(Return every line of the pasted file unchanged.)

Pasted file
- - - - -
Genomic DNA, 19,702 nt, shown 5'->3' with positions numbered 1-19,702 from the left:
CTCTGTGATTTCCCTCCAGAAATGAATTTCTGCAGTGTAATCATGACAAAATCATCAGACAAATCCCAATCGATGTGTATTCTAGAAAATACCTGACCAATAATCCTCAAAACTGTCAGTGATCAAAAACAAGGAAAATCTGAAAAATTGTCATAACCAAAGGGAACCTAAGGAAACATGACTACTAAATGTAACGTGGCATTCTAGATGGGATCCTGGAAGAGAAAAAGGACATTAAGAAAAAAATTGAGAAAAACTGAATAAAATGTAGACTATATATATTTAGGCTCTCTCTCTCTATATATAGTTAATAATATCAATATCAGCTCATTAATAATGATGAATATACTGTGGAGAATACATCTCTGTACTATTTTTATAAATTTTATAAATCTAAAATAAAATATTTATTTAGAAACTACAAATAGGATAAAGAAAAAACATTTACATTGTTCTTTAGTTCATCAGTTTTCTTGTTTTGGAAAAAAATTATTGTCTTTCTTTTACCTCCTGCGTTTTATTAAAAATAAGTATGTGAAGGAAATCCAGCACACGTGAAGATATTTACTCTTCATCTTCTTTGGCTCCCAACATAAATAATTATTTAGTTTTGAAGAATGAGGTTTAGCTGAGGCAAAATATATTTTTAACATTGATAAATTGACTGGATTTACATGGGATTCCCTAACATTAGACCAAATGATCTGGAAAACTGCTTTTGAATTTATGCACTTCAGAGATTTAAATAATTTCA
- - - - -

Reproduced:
Genomic DNA, 19,702 nt, shown 5'->3' with positions numbered 1-19,702 from the left:
CTCTGTGATTTCCCTCCAGAAATGAATTTCTGCAGTGTAATCATGACAAAATCATCAGACAAATCCCAATCGATGTGTATTCTAGAAAATACCTGACCAATAATCCTCAAAACTGTCAGTGATCAAAAACAAGGAAAATCTGAAAAATTGTCATAACCAAAGGGAACCTAAGGAAACATGACTACTAAATGTAACGTGGCATTCTAGATGGGATCCTGGAAGAGAAAAAGGACATTAAGAAAAAAATTGAGAAAAACTGAATAAAATGTAGACTATATATATTTAGGCTCTCTCTCTCTATATATAGTTAATAATATCAATATCAGCTCATTAATAATGATGAATATACTGTGGAGAATACATCTCTGTACTATTTTTATAAATTTTATAAATCTAAAATAAAATATTTATTTAGAAACTACAAATAGGATAAAGAAAAAACATTTACATTGTTCTTTAGTTCATCAGTTTTCTTGTTTTGGAAAAAAATTATTGTCTTTCTTTTACCTCCTGCGTTTTATTAAAAATAAGTATGTGAAGGAAATCCAGCACACGTGAAGATATTTACTCTTCATCTTCTTTGGCTCCCAACATAAATAATTATTTAGTTTTGAAGAATGAGGTTTAGCTGAGGCAAAATATATTTTTAACATTGATAAATTGACTGGATTTACATGGGATTCCCTAACATTAGACCAAATGATCTGGAAAACTGCTTTTGAATTTATGCACTTCAGAGATTTAAATAATTTCA